“There’s a number of projects... but I think my biggest enjoyment was working with people,” Farnsworth said. “My position is a lot of facilitation, communication, putting groups together to achieve the projects. I’m really, really blessed that I had great staff in parks, golf, cemetery, rec. I really respect them. Nothing gets done in the city until those I’ve always called the boots on the ground people get it done. The mayor appropriates money and the commissioners set policy, they can give directives like the city administrators, but I give all the credit in the world to the men and women out there in the field that are working every day. They get it done.”

Farnsworth noted that tax dollars can only go so far in cities of Pierre’s size, so partnerships, like the one Pierre signed with the Capital Area Pickleball Association earlier this year, are key.

“These partnerships are really, really fun, they’re really key for a community like Pierre because it stretches your tax dollars when you can partner with the private sector and then obtain grants to go with that or donations,” Farnsworth said. “It’s what really kickstarts your projects. And sometimes (in) parks and rec, we call it the quality-of-life areas, might be one of the last to get funded sometimes. And I respect that. People need their water, they need to eat, electricity, sewer, good streets. So quality of life sometimes, you don’t always get what you want and that’s fair. But when the user groups, the passionate groups that come forward, and I saw it happen so many times, so many examples, like Hyde Stadium.”

Farnsworth said a parks administrator in Huron called him last week at the behest of Huron Mayor Gary Harrington asking how the city was able to get renovations at Hyde Stadium done.

“That truly is what I will remember is the people,” Farnsworth said. “They know that government can’t be all things to everyone. So, you look at the pickleball project. They came to the park and rec board. I have three advisory boards — park and rec, golf and arbor board. I meet about every month with them, and that’s where really these projects are born.”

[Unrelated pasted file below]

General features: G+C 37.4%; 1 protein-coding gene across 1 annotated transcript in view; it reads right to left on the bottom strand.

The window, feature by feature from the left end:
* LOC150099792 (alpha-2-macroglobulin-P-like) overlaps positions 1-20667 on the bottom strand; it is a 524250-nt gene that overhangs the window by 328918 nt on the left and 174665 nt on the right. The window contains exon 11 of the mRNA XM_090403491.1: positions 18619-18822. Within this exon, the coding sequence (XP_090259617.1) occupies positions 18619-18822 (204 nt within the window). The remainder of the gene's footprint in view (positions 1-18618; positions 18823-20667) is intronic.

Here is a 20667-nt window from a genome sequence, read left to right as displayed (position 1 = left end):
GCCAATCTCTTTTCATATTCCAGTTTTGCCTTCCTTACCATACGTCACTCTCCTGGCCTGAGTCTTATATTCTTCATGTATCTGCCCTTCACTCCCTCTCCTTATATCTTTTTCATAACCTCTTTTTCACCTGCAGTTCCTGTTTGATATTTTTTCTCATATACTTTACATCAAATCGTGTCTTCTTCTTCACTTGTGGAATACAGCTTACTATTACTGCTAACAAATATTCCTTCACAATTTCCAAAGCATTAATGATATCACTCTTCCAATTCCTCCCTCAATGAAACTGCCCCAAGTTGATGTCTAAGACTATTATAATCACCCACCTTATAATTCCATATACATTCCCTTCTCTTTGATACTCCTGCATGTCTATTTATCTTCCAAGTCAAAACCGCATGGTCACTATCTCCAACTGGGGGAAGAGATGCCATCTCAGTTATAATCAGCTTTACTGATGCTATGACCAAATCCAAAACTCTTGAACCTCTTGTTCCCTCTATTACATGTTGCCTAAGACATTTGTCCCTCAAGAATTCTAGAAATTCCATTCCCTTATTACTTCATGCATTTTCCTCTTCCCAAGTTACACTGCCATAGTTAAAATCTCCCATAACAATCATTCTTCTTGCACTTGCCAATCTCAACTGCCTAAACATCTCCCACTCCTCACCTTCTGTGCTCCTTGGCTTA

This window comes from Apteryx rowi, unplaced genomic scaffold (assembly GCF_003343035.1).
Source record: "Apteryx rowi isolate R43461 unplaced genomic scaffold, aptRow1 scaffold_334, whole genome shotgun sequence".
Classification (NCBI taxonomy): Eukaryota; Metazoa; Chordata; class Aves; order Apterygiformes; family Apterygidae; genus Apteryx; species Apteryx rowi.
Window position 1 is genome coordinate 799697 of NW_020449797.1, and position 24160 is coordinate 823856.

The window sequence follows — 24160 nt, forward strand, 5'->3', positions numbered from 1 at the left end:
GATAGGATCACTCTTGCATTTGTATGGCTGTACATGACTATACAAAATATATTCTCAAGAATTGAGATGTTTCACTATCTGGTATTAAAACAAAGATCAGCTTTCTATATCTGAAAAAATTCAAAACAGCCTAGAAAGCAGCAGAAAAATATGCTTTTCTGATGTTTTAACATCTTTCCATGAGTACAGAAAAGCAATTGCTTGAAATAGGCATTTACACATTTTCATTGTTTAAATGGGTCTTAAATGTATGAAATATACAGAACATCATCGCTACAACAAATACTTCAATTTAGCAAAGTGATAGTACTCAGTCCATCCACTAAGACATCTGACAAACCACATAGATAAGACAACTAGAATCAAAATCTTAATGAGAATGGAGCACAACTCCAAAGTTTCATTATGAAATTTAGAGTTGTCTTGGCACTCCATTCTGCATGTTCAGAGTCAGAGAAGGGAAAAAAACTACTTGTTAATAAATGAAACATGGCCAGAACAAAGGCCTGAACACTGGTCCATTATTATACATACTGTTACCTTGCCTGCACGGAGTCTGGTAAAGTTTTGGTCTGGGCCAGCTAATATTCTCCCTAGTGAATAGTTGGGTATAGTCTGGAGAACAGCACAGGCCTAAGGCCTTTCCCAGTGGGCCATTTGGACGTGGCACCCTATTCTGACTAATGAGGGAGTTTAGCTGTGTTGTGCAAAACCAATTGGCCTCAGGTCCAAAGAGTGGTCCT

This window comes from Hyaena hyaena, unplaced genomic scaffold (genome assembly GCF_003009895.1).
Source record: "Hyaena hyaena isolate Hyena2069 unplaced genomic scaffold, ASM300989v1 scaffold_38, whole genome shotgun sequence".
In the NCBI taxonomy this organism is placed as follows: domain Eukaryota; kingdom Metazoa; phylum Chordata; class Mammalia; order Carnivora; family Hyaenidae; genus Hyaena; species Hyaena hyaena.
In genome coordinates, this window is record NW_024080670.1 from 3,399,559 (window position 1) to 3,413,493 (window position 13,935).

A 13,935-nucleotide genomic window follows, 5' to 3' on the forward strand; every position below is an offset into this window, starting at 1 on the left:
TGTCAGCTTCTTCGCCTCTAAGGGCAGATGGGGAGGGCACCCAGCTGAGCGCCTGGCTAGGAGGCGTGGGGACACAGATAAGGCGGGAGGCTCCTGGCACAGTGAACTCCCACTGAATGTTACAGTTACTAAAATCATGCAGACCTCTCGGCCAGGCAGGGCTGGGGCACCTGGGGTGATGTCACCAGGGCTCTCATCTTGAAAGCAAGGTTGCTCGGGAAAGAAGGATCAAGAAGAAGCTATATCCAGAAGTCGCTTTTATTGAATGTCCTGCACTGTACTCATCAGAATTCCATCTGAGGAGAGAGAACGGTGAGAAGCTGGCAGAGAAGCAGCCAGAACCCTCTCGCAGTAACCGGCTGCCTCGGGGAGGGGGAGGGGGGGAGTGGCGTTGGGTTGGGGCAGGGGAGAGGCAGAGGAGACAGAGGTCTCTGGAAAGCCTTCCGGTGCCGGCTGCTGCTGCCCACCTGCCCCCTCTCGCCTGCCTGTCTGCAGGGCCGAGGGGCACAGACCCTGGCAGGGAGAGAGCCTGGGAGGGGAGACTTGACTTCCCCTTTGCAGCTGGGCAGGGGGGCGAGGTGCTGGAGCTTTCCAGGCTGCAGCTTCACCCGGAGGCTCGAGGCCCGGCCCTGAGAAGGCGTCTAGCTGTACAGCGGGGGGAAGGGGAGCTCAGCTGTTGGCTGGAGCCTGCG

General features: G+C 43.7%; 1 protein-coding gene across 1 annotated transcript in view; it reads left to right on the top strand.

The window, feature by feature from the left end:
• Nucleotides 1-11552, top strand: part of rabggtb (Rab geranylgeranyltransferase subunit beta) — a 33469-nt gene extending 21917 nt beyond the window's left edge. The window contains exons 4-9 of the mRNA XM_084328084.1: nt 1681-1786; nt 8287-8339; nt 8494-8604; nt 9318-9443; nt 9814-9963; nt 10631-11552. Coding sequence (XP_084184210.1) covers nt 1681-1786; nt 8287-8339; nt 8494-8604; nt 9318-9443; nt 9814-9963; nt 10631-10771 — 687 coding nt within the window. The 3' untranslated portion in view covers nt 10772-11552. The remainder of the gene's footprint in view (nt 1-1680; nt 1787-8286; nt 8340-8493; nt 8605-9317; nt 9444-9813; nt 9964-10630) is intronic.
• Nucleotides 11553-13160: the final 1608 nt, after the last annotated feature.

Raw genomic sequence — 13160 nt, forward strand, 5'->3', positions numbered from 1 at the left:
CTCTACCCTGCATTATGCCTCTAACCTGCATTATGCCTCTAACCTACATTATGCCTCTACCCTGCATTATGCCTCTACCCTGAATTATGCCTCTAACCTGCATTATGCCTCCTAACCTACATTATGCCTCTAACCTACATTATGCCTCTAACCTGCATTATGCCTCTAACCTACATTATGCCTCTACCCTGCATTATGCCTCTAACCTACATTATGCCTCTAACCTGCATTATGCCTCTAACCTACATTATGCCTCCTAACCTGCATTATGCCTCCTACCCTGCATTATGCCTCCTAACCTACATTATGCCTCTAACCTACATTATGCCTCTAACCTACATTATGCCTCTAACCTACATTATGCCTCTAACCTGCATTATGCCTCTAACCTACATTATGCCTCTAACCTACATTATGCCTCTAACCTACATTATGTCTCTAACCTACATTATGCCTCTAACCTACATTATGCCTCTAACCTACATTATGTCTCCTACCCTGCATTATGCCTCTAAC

There have been other projects that didn’t quite make it — roller derby and lacrosse are two — and the flood made for tough years in 2011 and 2012, when over 300 acres of green space were affected.

“But one of the greatest things about this community is that people give back,” Farnsworth said. “When they like something and they want it, they’ll work with you and it stretches our tax dollars. I’ve just had a lot of satisfaction seeing that happen.”

That satisfaction extends into his life in Pierre outside of work, Farnsworth said.

“It’s a wonderful community and wonderful people,” Farnsworth said. “And they’ve given more to me and my family just by being friends. And, you know, we don’t get everything we want, but I’m really proud of the accomplishments.”

Honeywell said she expects the city will have “good interest” in Farnsworth’s position, though she did not know if anyone has applied for the opening as of Monday.

“We’re not necessarily looking for somebody with a strong parks and rec background,” Honeywell said. “But we are looking for someone that can be a really good team leader, good management skills and just really that ability to find a consensus throughout what he does.”

Michael Woodel | 605-224-7301 ext. 131